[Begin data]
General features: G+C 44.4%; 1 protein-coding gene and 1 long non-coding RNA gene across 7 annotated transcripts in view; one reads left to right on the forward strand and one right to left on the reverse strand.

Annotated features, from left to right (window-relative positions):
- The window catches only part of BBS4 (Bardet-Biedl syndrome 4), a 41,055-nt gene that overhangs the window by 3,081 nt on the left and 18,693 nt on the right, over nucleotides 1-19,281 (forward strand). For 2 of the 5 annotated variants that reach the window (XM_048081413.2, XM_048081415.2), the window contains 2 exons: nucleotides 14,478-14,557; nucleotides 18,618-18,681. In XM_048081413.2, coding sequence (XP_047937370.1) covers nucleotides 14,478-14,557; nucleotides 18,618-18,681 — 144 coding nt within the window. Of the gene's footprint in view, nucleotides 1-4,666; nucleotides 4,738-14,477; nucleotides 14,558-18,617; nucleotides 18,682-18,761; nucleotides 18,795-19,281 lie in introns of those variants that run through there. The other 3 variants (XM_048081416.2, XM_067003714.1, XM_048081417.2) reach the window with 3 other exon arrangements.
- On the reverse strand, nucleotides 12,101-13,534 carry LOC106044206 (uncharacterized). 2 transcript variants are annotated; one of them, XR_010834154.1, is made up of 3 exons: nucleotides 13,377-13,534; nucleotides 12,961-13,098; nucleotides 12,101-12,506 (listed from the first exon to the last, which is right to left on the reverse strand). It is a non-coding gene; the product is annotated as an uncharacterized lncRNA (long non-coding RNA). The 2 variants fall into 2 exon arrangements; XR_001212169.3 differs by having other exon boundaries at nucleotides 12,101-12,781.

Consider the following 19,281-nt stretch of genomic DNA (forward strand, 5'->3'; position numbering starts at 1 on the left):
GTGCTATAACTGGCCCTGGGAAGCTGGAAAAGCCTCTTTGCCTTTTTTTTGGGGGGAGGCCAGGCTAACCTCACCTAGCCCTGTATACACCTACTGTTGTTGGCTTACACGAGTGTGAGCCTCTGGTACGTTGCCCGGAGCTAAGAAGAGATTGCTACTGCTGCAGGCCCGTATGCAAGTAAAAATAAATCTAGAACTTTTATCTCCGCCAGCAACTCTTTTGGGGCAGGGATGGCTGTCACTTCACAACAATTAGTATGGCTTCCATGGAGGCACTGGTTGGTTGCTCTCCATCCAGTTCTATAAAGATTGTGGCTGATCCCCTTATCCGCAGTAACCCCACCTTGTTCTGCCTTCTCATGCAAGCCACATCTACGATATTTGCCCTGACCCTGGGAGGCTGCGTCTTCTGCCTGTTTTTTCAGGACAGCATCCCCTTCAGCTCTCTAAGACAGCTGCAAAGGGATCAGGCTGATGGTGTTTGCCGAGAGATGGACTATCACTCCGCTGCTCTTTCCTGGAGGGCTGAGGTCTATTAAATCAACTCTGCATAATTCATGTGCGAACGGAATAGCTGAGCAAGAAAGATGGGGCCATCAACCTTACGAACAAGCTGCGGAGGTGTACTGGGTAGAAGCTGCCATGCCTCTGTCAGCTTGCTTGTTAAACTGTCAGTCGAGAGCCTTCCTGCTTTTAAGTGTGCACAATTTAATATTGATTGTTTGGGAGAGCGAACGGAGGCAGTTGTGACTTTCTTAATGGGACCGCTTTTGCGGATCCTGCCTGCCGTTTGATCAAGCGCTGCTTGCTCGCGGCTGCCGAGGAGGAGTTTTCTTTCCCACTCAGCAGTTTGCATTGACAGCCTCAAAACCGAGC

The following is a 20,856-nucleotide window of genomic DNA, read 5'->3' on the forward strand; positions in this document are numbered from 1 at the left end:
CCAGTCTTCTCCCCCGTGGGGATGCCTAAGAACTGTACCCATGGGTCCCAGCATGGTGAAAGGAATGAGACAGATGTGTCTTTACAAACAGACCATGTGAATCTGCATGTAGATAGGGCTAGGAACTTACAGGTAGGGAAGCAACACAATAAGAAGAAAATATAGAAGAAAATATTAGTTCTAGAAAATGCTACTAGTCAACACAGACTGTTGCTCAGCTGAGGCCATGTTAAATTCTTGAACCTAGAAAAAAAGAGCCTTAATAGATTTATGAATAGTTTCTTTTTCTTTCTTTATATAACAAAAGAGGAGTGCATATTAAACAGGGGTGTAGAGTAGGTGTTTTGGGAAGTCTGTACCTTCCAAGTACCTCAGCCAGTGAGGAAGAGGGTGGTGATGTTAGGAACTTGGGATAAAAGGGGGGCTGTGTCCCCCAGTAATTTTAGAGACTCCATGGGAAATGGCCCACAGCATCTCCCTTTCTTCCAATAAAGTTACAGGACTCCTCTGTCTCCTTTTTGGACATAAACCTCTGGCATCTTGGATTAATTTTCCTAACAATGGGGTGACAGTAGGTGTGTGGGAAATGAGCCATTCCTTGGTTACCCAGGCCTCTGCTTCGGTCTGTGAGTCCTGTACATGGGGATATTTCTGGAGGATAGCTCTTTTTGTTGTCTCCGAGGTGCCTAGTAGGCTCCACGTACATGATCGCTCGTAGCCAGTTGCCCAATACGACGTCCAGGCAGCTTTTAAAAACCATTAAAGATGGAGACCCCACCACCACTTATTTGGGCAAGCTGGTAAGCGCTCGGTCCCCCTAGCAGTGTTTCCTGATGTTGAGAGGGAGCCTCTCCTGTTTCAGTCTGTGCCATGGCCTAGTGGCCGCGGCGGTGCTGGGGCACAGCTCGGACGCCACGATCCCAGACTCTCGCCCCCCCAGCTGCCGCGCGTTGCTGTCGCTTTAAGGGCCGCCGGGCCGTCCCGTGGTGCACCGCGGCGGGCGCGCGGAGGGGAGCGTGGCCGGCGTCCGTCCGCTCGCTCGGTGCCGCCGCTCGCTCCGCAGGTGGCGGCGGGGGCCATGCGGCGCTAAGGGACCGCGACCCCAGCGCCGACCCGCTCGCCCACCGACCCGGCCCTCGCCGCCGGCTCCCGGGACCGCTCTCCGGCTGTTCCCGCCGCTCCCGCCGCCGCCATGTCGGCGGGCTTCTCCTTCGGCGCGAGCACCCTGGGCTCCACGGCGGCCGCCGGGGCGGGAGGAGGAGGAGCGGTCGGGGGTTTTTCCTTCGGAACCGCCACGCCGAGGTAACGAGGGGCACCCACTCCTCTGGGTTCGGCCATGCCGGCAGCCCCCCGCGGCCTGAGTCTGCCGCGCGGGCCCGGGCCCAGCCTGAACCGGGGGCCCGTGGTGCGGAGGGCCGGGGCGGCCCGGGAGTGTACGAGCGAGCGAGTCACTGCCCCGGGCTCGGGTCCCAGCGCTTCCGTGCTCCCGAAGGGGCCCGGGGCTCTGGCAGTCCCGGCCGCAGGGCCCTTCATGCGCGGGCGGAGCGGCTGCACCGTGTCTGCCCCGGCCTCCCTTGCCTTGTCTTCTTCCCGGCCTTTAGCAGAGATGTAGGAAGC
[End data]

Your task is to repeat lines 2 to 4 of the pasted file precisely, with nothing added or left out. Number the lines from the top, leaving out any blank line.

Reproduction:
Annotated features, from left to right (window-relative positions):
- The window catches only part of BBS4 (Bardet-Biedl syndrome 4), a 41,055-nt gene that overhangs the window by 3,081 nt on the left and 18,693 nt on the right, over nucleotides 1-19,281 (forward strand). For 2 of the 5 annotated variants that reach the window (XM_048081413.2, XM_048081415.2), the window contains 2 exons: nucleotides 14,478-14,557; nucleotides 18,618-18,681. In XM_048081413.2, coding sequence (XP_047937370.1) covers nucleotides 14,478-14,557; nucleotides 18,618-18,681 — 144 coding nt within the window. Of the gene's footprint in view, nucleotides 1-4,666; nucleotides 4,738-14,477; nucleotides 14,558-18,617; nucleotides 18,682-18,761; nucleotides 18,795-19,281 lie in introns of those variants that run through there. The other 3 variants (XM_048081416.2, XM_067003714.1, XM_048081417.2) reach the window with 3 other exon arrangements.
- On the reverse strand, nucleotides 12,101-13,534 carry LOC106044206 (uncharacterized). 2 transcript variants are annotated; one of them, XR_010834154.1, is made up of 3 exons: nucleotides 13,377-13,534; nucleotides 12,961-13,098; nucleotides 12,101-12,506 (listed from the first exon to the last, which is right to left on the reverse strand). It is a non-coding gene; the product is annotated as an uncharacterized lncRNA (long non-coding RNA). The 2 variants fall into 2 exon arrangements; XR_001212169.3 differs by having other exon boundaries at nucleotides 12,101-12,781.